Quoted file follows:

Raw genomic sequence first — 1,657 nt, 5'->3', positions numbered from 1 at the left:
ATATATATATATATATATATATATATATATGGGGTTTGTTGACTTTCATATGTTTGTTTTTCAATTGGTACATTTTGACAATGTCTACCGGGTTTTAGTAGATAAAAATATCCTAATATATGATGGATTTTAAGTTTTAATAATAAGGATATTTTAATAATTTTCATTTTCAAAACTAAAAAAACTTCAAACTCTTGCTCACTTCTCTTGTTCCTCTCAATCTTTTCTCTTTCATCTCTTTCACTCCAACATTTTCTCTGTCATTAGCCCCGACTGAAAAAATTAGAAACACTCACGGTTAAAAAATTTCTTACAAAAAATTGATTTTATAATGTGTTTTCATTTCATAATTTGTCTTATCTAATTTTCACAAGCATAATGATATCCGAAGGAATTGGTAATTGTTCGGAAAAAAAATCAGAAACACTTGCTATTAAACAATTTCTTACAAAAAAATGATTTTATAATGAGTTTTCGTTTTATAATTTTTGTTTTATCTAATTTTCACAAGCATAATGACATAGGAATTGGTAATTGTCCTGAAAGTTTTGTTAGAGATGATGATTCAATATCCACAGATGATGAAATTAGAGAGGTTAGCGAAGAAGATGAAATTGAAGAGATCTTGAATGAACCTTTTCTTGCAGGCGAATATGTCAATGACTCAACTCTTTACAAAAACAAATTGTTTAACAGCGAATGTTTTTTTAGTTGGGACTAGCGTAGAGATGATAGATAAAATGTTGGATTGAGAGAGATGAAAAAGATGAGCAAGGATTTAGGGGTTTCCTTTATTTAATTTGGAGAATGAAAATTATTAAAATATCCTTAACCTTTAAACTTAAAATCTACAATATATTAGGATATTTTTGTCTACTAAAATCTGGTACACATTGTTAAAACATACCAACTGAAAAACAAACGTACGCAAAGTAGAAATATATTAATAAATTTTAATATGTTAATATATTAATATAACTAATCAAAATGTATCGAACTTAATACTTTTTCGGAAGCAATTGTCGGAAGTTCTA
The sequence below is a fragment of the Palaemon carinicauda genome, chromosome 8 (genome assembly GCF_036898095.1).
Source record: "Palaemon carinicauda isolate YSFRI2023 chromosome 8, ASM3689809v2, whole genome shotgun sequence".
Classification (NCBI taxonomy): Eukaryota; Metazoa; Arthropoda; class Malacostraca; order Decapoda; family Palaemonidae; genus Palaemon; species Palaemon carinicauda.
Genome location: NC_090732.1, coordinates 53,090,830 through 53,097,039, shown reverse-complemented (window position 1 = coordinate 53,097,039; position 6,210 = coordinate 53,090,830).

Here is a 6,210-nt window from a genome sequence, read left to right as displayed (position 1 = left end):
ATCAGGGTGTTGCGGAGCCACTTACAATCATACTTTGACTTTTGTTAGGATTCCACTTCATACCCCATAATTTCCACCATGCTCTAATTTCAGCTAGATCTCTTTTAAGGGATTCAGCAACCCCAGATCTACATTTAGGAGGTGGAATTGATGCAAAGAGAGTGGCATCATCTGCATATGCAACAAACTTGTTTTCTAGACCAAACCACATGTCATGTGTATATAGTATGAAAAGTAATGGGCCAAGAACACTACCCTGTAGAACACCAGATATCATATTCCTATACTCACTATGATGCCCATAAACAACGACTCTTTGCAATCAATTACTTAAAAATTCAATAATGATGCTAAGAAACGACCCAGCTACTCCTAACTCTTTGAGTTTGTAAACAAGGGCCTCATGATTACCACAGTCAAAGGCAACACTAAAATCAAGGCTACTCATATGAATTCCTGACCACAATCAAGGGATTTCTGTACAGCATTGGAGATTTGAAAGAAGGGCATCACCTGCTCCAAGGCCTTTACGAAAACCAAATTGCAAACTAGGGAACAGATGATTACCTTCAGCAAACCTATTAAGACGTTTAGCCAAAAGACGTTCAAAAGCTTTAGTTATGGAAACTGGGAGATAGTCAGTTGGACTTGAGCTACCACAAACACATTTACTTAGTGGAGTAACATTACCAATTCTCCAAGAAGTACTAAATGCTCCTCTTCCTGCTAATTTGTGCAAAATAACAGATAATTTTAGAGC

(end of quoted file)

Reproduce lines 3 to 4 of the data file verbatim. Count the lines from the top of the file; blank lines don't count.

The sequence below is a fragment of the Palaemon carinicauda genome, chromosome 8 (genome assembly GCF_036898095.1).
Source record: "Palaemon carinicauda isolate YSFRI2023 chromosome 8, ASM3689809v2, whole genome shotgun sequence".